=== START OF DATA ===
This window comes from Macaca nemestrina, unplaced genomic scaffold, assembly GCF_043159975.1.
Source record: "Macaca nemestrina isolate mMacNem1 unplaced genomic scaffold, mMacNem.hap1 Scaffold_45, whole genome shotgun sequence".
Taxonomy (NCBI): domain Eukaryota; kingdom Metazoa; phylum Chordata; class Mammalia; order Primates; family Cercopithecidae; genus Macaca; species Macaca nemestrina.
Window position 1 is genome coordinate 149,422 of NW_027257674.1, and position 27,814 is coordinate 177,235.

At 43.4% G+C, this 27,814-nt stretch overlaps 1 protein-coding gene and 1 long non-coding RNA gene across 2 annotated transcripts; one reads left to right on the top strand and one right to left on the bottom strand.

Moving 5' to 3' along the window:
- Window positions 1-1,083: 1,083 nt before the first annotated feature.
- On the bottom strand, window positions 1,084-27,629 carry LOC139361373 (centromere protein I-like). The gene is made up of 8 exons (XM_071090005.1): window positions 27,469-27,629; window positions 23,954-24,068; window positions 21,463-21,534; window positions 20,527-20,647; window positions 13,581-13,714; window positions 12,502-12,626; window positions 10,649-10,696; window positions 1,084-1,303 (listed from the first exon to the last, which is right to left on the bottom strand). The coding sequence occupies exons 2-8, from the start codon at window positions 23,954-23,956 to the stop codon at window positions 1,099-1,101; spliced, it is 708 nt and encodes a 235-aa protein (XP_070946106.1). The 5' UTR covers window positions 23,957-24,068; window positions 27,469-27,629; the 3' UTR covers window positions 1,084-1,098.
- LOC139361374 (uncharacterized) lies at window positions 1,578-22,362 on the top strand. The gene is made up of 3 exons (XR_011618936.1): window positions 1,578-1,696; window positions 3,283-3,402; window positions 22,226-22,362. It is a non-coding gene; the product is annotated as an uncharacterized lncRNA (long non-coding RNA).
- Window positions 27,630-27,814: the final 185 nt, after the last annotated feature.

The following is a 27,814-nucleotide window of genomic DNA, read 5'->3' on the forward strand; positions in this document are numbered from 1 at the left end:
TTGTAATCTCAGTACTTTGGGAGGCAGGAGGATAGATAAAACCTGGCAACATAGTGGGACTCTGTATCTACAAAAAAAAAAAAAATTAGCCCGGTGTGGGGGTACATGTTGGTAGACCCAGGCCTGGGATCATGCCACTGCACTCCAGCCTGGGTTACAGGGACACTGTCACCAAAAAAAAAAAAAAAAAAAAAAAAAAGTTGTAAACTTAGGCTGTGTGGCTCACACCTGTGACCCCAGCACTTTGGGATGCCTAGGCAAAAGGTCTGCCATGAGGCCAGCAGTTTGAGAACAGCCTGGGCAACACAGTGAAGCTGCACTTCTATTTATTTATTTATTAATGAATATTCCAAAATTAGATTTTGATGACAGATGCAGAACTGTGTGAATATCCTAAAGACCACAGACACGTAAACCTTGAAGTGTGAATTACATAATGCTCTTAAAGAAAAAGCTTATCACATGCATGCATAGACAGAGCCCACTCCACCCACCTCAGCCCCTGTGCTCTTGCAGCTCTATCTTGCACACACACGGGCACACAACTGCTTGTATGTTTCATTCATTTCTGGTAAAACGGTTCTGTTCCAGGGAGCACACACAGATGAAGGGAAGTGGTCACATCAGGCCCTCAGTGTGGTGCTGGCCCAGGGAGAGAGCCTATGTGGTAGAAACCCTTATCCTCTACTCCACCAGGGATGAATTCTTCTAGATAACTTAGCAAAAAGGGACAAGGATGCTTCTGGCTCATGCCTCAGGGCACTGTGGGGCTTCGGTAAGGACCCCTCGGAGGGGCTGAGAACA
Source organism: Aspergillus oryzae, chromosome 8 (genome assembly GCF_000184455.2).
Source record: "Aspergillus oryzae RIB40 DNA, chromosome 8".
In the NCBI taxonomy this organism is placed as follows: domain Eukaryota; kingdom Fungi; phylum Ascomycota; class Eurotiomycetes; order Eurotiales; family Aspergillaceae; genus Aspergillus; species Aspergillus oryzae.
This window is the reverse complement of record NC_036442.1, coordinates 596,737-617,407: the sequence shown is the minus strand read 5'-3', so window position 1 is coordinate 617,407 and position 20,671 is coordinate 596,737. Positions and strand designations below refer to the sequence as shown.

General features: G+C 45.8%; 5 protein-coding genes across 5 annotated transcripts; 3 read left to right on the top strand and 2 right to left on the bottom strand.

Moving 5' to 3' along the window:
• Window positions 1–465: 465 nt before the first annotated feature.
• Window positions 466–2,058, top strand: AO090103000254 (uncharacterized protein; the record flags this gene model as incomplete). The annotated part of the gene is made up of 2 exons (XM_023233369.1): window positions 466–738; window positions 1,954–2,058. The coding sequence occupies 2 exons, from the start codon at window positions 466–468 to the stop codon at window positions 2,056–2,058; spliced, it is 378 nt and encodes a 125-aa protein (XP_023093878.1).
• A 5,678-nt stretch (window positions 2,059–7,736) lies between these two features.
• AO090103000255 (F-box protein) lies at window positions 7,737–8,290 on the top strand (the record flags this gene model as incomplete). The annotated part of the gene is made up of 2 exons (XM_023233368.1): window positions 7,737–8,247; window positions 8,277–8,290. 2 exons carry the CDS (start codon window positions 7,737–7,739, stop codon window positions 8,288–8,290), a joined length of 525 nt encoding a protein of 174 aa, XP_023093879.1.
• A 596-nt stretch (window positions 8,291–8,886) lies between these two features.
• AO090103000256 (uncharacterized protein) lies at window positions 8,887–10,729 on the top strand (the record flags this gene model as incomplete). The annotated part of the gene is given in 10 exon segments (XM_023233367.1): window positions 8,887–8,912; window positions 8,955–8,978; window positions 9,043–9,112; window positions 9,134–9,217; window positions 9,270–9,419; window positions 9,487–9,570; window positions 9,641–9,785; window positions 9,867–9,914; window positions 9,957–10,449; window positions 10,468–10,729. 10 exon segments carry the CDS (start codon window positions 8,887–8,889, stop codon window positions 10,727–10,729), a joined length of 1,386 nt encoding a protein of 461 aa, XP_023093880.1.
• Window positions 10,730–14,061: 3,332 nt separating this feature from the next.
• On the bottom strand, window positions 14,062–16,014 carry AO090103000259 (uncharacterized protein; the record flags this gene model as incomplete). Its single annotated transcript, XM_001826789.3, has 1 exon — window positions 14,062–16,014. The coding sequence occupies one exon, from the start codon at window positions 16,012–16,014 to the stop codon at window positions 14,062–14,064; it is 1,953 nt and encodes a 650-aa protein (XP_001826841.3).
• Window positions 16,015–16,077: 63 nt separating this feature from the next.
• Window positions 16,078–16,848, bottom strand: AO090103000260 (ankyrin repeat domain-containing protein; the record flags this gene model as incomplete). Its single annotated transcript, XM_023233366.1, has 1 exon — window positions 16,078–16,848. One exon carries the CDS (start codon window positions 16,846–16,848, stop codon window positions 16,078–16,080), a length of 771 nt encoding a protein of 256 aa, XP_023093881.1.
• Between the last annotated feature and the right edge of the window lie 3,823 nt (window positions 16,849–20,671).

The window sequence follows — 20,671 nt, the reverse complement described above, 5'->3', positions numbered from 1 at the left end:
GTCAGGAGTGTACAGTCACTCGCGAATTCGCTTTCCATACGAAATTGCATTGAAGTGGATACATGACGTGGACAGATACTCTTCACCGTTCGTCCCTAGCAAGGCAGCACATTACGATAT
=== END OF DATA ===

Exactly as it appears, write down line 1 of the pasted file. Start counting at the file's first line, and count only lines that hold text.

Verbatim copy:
This window comes from Macaca nemestrina, unplaced genomic scaffold, assembly GCF_043159975.1.